Georgia law has specific provisions that impose a responsibility on property owners. In most cases, the property’s landlord or occupier must ensure their premises are safe for those they invite. Emphasis is on “Invitation,” as the same duty of care does not apply to trespassers. Premises liability may also apply to the state.
The same rule applies to government properties but with some variations. If you sustain an injury due to unsafe conditions on land belonging to the state or local government, you can hold them liable. You will need a personal injury attorney for this. But before discussing legal representation, let’s look at the elements of a premises liability claim against the state of Georgia.
The General Position of the Law
Most claims for premises liability have their foundation in negligence. Thus, Georgia law provides that to prove a property owner acted negligently, you must show:
- The person had a duty to keep their premises safe
- The property owner failed in performing that duty
- That a hazardous condition known to the person led to your injury
- That the injury resulted in damages
If you can prove all the following elements, you stand a chance of receiving compensation for the harm suffered. However, things are not so simple in premises liability claims against the state of Georgia for various reasons.
Sovereign Immunity in Georgia Premises Liability Cases
In Georgia, premises liability lawsuits against the state or its employees are often limited by the principle of sovereign immunity. The regulation simply states that you cannot sue a government without its consent. It also applies to the United States federal government.
However, the Georgia legislature passed laws that waive the sovereign immunity of counties, cities, towns, and other governmental agencies. Depending on where the injury occurred, various degrees of sovereign immunity might apply.
The preceding affects whether you can successfully bring a claim against the government for your injuries. It also impacts the process for doing so and the compensation amount you’re entitled to receive.
Premises Liability Lawsuits Under the Georgia Tort Claims Act
As mentioned above, only an act of the Georgia General Assembly can waive sovereign immunity. They achieved this with the enactment of the Georgia Tort Claims Act. In G.A. Code 50-21-23, the law created a limited waiver of sovereign immunity.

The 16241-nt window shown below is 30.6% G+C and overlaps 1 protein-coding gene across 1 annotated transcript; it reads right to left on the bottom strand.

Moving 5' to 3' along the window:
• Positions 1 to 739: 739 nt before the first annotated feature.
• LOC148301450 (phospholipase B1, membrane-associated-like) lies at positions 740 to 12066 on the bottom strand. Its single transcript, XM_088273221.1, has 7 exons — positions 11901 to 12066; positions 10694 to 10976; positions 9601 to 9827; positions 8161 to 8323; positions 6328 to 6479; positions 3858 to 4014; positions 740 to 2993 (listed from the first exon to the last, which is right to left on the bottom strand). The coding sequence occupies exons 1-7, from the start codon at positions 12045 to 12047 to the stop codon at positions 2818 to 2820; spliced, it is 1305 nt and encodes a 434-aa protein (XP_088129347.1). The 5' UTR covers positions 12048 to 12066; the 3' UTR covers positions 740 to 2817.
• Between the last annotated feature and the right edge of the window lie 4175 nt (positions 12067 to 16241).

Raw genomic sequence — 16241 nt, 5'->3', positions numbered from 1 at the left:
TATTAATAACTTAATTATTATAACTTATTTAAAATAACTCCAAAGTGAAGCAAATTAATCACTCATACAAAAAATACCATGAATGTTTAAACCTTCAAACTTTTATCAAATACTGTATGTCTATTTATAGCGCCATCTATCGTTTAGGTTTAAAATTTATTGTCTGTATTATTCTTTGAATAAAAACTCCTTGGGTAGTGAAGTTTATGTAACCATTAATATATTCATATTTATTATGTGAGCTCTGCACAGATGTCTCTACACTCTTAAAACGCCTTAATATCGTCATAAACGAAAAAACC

That part of the law states that the state of Georgia may be liable for its employees’ and officers’ specific acts. The state would be responsible if the officer or employee were “Acting within the scope of their official duties or employment.”
But if the employee caused your injury while performing discretionary duties on government property, the state is not liable. What amounts to discretionary duty covers making a judgment call or choosing between alternative courses of action. Also, a premises liability lawsuit against the state will fail if the employee acted in good faith.
If you can prove that none of the above was present, you stand a chance of being awarded damages. The highest a person who sues the state under the Georgia Tort Claims Act can receive is $1 million. It doesn’t matter the number of state entities involved.
Furthermore, the court does not award punitive damages against the state. Note that only premises liability claims against the state come under the Georgia Tort Claims Act. It doesn’t apply to counties, cities, towns, or school districts.
When Should You File Premises Liability Claim Against the State of Georgia?
Like in other jurisdictions in the United States, you must give the government notice of your claim. Do this before filing an action in court. Generally, the state must receive the claims notice within 12 months from the day the injury occurred.
The notice must be in writing and meet the requirements under Georgia Code 50-21-26. It provides that the letter must:
- Be mailed by certified mail, statutory overnight delivery, or delivered in-person to the Risk Management Division of Administrative Services
- Contain the identity of the claimant
- The name of the state entity or employee
- What led to the injury
- The time the incident occurred
- The amount of loss claimed
- The acts or omissions that led to the injury
Failing to send a notice of claim to the government will adversely affect any lawsuit you commence later. The Division of Administrative Services reserves the right to investigate the premises liability claim. It might take months or years.
To ensure you don’t miss out on your settlement, commence an action in court while they investigate. This will ensure the two years limit for personal injury claims does not elapse.
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